With a variety of other museums, galleries and attractions on offer as well, it’s worth viewing the Visit Kent website (www.visitkent.co.uk) to enable one to fully plan one’s trip – but if you’re at the south end of town, after visiting the castle, Eastbridge Hospital or The Canterbury Tales, do treat yourself to lunch at The Ambrette, a highly impressive and polished Indian restaurant with the most superb food, and an extremely pleasant place to while away a lunchtime.
One enters into a spacious room, which immediately gives the impression of feeling clean and uncluttered; a large area by the front door has been kept clear to help maintain this sense. The floor throughout is wooden, and here it is decorated with rather beautiful tiles set into the wood. The walls have tongue and groove panelling painted in duck egg blue, with bold and vibrant floral and seed wallpaper in dark green, reds and golds on a few sections of the wall. There is some booth seating; the rest of the seating – including on a mezzanine floor by the window – is at handsome wooden tables with old fashioned, nicely carved wooden chairs. A long dark wood bar runs along one wall, with numerous old tobacconists drawers inset behind (a lovely, traditional touch); this bar area also exceptionally clean and uncluttered. The service is more smart and professional than warm and friendly – from the English chaps at least, as the Indians are more friendly whilst being at the same time no less smart and professional; baby Tristan was welcomed and immediately befriended by one of the Indian waitresses. Tables are left bare but with water glasses, wine glasses, and a selection of cutlery tucked into a pristine linen napkin. With gentle saxophone jazzy music (not particularly inspiring, but an awful lot better than the dreadful noise in most restaurants), the general atmosphere is relaxed, making for unpretentious, yet nevertheless smart dining with traditional values.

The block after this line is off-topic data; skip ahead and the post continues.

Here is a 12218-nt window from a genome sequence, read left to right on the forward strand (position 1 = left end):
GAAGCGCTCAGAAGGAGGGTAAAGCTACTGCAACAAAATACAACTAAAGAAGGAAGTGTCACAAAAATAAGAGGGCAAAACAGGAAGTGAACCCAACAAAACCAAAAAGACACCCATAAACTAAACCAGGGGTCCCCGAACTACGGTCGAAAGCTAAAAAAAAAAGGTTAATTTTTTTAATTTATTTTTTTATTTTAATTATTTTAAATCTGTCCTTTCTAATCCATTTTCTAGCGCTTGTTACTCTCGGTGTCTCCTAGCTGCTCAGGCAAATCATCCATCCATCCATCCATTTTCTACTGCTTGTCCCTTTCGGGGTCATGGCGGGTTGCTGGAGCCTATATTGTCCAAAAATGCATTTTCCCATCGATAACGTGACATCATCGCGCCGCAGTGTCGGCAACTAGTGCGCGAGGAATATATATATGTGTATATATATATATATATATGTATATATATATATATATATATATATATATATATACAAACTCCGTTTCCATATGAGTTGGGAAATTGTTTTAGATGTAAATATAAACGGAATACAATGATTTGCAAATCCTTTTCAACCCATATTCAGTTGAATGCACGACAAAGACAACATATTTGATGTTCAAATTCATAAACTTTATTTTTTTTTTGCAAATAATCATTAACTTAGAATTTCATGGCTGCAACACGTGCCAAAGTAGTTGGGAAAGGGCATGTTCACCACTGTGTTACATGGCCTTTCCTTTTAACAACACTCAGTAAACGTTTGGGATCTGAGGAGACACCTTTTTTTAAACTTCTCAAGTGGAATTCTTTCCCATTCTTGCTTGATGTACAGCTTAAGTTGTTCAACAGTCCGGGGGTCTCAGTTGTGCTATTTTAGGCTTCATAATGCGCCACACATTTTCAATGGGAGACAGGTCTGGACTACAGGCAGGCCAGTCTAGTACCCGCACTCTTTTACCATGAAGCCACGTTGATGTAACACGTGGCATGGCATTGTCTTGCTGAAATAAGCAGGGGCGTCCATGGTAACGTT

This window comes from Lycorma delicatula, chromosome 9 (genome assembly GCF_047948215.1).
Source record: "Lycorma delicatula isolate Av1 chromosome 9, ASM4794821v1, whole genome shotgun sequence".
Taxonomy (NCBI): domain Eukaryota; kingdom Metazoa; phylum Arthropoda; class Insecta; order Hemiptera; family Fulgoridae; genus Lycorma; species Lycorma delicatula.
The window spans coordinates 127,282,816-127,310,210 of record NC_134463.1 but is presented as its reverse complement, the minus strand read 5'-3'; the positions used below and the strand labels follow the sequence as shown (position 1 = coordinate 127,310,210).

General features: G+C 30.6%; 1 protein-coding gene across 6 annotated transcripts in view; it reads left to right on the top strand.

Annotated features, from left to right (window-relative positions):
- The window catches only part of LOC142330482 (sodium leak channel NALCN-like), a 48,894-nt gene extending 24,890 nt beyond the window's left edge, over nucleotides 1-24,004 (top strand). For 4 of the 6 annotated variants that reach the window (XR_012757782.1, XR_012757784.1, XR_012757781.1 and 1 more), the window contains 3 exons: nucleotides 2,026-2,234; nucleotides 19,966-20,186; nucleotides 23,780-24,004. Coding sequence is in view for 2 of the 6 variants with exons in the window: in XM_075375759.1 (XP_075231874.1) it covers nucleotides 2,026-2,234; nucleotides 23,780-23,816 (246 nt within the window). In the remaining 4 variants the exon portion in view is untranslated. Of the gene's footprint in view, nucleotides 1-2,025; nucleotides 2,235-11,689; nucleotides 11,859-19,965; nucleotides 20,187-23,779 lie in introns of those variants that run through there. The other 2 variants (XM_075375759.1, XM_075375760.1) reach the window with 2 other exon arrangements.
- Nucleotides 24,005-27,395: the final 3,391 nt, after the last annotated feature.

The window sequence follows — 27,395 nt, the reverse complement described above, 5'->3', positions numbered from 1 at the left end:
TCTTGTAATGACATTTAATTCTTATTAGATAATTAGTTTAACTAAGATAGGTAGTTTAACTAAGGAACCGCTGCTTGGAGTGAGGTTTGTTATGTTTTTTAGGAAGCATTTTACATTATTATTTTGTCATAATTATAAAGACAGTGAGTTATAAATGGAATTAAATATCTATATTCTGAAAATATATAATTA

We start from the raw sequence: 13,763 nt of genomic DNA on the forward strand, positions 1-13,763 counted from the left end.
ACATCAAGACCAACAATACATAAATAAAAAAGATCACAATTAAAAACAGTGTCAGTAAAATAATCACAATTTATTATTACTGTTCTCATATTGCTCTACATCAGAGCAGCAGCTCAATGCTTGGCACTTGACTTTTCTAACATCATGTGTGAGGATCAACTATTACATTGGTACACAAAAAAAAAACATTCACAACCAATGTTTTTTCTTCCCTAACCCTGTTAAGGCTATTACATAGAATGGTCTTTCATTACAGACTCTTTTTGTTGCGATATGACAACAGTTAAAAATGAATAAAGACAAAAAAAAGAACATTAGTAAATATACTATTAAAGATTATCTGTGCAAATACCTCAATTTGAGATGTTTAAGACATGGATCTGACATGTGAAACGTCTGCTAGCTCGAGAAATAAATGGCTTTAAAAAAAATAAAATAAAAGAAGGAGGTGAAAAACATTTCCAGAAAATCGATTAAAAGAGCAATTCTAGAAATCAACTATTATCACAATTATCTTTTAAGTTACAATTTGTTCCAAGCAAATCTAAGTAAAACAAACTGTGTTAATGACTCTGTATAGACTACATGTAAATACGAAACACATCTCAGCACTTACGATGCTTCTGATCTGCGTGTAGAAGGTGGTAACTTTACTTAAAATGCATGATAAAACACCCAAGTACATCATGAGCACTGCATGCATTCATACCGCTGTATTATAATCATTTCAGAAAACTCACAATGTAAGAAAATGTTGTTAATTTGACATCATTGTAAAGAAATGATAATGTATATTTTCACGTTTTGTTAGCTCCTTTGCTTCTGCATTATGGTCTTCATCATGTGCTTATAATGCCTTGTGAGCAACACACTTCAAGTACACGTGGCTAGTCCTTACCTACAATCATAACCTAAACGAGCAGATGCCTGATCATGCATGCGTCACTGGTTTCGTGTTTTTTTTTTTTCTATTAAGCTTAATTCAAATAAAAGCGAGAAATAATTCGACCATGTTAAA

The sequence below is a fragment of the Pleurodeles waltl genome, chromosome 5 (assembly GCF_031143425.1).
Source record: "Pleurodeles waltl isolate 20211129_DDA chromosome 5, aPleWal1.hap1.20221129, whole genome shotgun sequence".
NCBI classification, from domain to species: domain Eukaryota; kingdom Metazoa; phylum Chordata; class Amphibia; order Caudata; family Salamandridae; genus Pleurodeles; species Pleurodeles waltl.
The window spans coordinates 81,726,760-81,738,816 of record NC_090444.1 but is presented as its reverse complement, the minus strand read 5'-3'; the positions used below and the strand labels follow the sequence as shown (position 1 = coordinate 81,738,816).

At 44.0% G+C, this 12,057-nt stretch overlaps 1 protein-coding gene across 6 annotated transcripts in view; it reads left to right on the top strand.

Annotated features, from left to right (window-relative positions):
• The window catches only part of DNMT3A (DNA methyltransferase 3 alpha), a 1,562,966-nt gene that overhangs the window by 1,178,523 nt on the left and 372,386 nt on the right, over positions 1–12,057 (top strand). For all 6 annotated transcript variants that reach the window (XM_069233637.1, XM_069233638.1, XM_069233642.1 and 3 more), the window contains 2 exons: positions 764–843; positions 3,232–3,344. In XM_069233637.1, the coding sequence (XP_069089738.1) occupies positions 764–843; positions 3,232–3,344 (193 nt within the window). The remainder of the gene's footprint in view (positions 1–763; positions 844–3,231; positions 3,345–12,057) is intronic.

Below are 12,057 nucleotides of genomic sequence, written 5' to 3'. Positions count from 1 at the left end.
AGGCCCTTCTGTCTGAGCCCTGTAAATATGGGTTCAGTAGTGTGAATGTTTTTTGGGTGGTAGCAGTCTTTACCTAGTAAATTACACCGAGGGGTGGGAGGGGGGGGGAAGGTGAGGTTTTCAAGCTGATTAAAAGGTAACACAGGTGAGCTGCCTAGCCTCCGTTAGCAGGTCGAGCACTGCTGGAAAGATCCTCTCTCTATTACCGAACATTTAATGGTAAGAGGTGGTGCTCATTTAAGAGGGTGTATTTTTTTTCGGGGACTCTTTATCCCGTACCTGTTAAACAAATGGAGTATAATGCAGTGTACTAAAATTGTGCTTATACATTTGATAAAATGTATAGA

The lunch menu is short – just five starters and main courses and four desserts, but all of these are interesting and unusual – a combination of local Kentish ingredients, traditional dishes and an intriguing Indian twist. The wine list is also good, but doesn’t indicate countries, which I found rather disorientating. There is a smallish but good range of reds, whites, roses and sparkling – I went for a glass of the Auction House Shiraz, which was served at the perfect temperature. It started out tasting a little bland but grew in flavour with the meal, seeming to react and intensify with the slight spiciness of the dishes. The nose was of black berry fruits and leather and tar – quite black; the colour was dark also and the taste of blackberries but with hints of red fruits too – raspberries and cherries. A creamy wine and very dry (the dryness imparting tones of ash even); it worked extremely well with this type of cuisine and had clearly been carefully auditioned for its place on the list.